tra, entered the Holy Order at the age of twenty-eight, and after twelve years of self-mortification became a saint and prophet. During the last thirty years of his life he organized his order of ascetics. He was thus a rival of Gautama Buddha, and is mentioned in Buddhist writings under the name of Nataputra as the head of a numerous sect in Vaisali. Mahavira's death occurred some time after 500 b. c., probably shortly before the decease of Buddha.
Jain tradition goes on to say that in the second century after Mahavira's death at Papa there was a famine in Magadha. The renowned Chandragupta was then the sovereign of Magadha. Bhadrabahu, with a portion of his Jain followers, left Magadha under pressure of the famine and went to Karnata. During his absence, the Jains of Magadha settled their scriptures, consisting of the eleven Angas and the fourteen Puvvas, the latter sometimes called the twelfth Anga. On the return of peace and plenty, the Jains again sought Magadha; but within these years a difference in custom had arisen between those who had stayed in Magadha, and those who had gone to Karnata. The former had assumed a white dress, and the latter adhered to the old rule of absolute nudity. The former were accordingly called Svetambaras, and the latter Digambaras. The scriptures which had been settled by the former were not accepted by the latter, and the Digambaras therefore have no Angas. The final division between the two sects is said to have taken place in 83 a. d.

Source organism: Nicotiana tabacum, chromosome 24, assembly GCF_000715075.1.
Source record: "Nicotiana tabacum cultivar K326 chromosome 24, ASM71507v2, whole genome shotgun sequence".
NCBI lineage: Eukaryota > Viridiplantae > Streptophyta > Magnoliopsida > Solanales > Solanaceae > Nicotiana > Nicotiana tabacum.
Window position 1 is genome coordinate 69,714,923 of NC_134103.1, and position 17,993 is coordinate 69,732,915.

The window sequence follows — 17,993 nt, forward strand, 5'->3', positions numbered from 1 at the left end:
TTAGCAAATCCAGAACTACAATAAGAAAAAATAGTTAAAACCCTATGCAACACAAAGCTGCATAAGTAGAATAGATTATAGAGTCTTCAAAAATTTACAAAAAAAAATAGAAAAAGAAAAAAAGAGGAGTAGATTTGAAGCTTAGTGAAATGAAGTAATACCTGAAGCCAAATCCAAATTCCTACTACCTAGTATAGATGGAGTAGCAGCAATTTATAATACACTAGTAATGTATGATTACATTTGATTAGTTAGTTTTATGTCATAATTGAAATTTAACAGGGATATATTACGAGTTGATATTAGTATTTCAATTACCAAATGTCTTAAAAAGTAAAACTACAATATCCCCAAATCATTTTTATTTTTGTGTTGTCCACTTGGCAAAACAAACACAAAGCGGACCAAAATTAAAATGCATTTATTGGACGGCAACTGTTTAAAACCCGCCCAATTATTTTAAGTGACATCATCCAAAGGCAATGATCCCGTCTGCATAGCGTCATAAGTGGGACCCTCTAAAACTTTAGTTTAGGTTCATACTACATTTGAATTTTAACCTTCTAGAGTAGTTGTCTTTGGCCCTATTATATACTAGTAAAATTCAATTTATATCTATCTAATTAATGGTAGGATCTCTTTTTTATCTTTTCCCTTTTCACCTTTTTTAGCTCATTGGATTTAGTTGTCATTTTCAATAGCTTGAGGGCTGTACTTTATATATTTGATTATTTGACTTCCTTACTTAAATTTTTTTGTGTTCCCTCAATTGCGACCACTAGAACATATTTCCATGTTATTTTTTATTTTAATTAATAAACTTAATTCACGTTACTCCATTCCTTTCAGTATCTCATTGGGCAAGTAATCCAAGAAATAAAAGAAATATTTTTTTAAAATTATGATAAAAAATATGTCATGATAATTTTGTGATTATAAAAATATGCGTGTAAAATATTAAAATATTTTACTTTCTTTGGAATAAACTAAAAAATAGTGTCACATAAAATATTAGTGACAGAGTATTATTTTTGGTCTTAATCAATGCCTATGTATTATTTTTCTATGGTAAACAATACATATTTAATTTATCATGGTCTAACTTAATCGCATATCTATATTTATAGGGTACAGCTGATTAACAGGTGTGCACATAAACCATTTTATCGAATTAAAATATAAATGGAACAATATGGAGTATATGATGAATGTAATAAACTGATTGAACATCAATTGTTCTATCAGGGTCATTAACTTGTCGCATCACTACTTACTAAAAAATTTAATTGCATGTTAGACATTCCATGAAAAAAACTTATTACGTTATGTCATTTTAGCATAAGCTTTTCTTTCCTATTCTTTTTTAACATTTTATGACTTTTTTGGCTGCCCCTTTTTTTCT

In course of time the scriptures of the Svetambaras